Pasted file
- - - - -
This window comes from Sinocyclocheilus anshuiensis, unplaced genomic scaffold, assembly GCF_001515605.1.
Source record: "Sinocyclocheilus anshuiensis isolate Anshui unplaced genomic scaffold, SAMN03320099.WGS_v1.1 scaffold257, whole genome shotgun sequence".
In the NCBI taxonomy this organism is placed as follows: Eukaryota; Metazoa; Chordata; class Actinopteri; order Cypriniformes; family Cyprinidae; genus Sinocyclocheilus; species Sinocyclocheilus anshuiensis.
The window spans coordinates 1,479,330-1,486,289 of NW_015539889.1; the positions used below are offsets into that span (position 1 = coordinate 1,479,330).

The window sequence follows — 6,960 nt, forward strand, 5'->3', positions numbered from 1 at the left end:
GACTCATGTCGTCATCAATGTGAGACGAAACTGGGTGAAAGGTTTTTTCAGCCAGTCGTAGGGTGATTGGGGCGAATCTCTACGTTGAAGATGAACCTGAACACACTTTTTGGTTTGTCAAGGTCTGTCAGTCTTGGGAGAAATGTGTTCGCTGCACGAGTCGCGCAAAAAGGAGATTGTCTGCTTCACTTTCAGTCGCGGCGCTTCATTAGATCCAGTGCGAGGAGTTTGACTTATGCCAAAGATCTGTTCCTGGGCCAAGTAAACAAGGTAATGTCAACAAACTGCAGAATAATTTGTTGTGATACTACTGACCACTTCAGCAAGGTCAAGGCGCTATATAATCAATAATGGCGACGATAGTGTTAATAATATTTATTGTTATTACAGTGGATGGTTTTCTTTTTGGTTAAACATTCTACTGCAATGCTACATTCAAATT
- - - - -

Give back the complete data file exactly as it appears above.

This window comes from Sinocyclocheilus anshuiensis, unplaced genomic scaffold, assembly GCF_001515605.1.
Source record: "Sinocyclocheilus anshuiensis isolate Anshui unplaced genomic scaffold, SAMN03320099.WGS_v1.1 scaffold257, whole genome shotgun sequence".
In the NCBI taxonomy this organism is placed as follows: Eukaryota; Metazoa; Chordata; class Actinopteri; order Cypriniformes; family Cyprinidae; genus Sinocyclocheilus; species Sinocyclocheilus anshuiensis.
The window spans coordinates 1,479,330-1,486,289 of NW_015539889.1; the positions used below are offsets into that span (position 1 = coordinate 1,479,330).

The window sequence follows — 6,960 nt, forward strand, 5'->3', positions numbered from 1 at the left end:
GACTCATGTCGTCATCAATGTGAGACGAAACTGGGTGAAAGGTTTTTTCAGCCAGTCGTAGGGTGATTGGGGCGAATCTCTACGTTGAAGATGAACCTGAACACACTTTTTGGTTTGTCAAGGTCTGTCAGTCTTGGGAGAAATGTGTTCGCTGCACGAGTCGCGCAAAAAGGAGATTGTCTGCTTCACTTTCAGTCGCGGCGCTTCATTAGATCCAGTGCGAGGAGTTTGACTTATGCCAAAGATCTGTTCCTGGGCCAAGTAAACAAGGTAATGTCAACAAACTGCAGAATAATTTGTTGTGATACTACTGACCACTTCAGCAAGGTCAAGGCGCTATATAATCAATAATGGCGACGATAGTGTTAATAATATTTATTGTTATTACAGTGGATGGTTTTCTTTTTGGTTAAACATTCTACTGCAATGCTACATTCAAATT